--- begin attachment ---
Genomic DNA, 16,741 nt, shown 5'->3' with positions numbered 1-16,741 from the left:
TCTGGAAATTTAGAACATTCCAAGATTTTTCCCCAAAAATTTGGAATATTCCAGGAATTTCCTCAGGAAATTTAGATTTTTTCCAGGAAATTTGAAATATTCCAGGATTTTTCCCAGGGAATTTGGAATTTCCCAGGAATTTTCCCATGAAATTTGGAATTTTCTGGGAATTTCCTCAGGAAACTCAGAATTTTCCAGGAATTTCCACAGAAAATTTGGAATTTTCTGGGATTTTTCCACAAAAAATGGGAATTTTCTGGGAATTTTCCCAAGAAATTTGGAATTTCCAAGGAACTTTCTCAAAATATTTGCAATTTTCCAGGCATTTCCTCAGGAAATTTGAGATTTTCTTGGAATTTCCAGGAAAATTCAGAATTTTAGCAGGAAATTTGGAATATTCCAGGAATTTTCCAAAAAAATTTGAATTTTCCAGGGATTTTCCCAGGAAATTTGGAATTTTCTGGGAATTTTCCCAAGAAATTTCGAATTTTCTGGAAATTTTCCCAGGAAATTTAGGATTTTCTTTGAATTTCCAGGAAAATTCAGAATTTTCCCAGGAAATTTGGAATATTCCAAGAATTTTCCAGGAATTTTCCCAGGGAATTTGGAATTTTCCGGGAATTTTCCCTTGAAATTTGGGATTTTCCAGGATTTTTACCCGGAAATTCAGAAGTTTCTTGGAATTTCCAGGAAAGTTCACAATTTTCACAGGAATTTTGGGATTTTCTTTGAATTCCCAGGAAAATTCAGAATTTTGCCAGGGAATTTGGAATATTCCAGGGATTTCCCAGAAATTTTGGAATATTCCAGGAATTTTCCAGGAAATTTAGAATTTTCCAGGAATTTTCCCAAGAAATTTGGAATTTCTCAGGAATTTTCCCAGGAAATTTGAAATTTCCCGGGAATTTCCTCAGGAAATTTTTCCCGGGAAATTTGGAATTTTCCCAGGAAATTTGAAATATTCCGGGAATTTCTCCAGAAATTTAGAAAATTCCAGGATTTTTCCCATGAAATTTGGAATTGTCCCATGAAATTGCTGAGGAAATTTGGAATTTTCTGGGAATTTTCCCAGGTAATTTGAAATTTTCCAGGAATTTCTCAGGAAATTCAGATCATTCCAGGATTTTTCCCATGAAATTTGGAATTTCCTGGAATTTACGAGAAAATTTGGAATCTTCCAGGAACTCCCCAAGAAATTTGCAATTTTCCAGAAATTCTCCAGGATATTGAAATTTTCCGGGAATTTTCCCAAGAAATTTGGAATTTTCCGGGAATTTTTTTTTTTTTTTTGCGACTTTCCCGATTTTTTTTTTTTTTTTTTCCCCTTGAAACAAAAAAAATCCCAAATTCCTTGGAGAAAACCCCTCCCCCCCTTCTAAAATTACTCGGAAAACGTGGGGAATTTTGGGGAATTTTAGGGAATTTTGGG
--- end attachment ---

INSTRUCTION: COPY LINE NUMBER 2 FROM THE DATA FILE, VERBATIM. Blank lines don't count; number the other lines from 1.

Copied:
TCTGGAAATTTAGAACATTCCAAGATTTTTCCCCAAAAATTTGGAATATTCCAGGAATTTCCTCAGGAAATTTAGATTTTTTCCAGGAAATTTGAAATATTCCAGGATTTTTCCCAGGGAATTTGGAATTTCCCAGGAATTTTCCCATGAAATTTGGAATTTTCTGGGAATTTCCTCAGGAAACTCAGAATTTTCCAGGAATTTCCACAGAAAATTTGGAATTTTCTGGGATTTTTCCACAAAAAATGGGAATTTTCTGGGAATTTTCCCAAGAAATTTGGAATTTCCAAGGAACTTTCTCAAAATATTTGCAATTTTCCAGGCATTTCCTCAGGAAATTTGAGATTTTCTTGGAATTTCCAGGAAAATTCAGAATTTTAGCAGGAAATTTGGAATATTCCAGGAATTTTCCAAAAAAATTTGAATTTTCCAGGGATTTTCCCAGGAAATTTGGAATTTTCTGGGAATTTTCCCAAGAAATTTCGAATTTTCTGGAAATTTTCCCAGGAAATTTAGGATTTTCTTTGAATTTCCAGGAAAATTCAGAATTTTCCCAGGAAATTTGGAATATTCCAAGAATTTTCCAGGAATTTTCCCAGGGAATTTGGAATTTTCCGGGAATTTTCCCTTGAAATTTGGGATTTTCCAGGATTTTTACCCGGAAATTCAGAAGTTTCTTGGAATTTCCAGGAAAGTTCACAATTTTCACAGGAATTTTGGGATTTTCTTTGAATTCCCAGGAAAATTCAGAATTTTGCCAGGGAATTTGGAATATTCCAGGGATTTCCCAGAAATTTTGGAATATTCCAGGAATTTTCCAGGAAATTTAGAATTTTCCAGGAATTTTCCCAAGAAATTTGGAATTTCTCAGGAATTTTCCCAGGAAATTTGAAATTTCCCGGGAATTTCCTCAGGAAATTTTTCCCGGGAAATTTGGAATTTTCCCAGGAAATTTGAAATATTCCGGGAATTTCTCCAGAAATTTAGAAAATTCCAGGATTTTTCCCATGAAATTTGGAATTGTCCCATGAAATTGCTGAGGAAATTTGGAATTTTCTGGGAATTTTCCCAGGTAATTTGAAATTTTCCAGGAATTTCTCAGGAAATTCAGATCATTCCAGGATTTTTCCCATGAAATTTGGAATTTCCTGGAATTTACGAGAAAATTTGGAATCTTCCAGGAACTCCCCAAGAAATTTGCAATTTTCCAGAAATTCTCCAGGATATTGAAATTTTCCGGGAATTTTCCCAAGAAATTTGGAATTTTCCGGGAATTTTTTTTTTTTTTTTGCGACTTTCCCGATTTTTTTTTTTTTTTTTTCCCCTTGAAACAAAAAAAATCCCAAATTCCTTGGAGAAAACCCCTCCCCCCCTTCTAAAATTACTCGGAAAACGTGGGGAATTTTGGGGAATTTTAGGGAATTTTGGG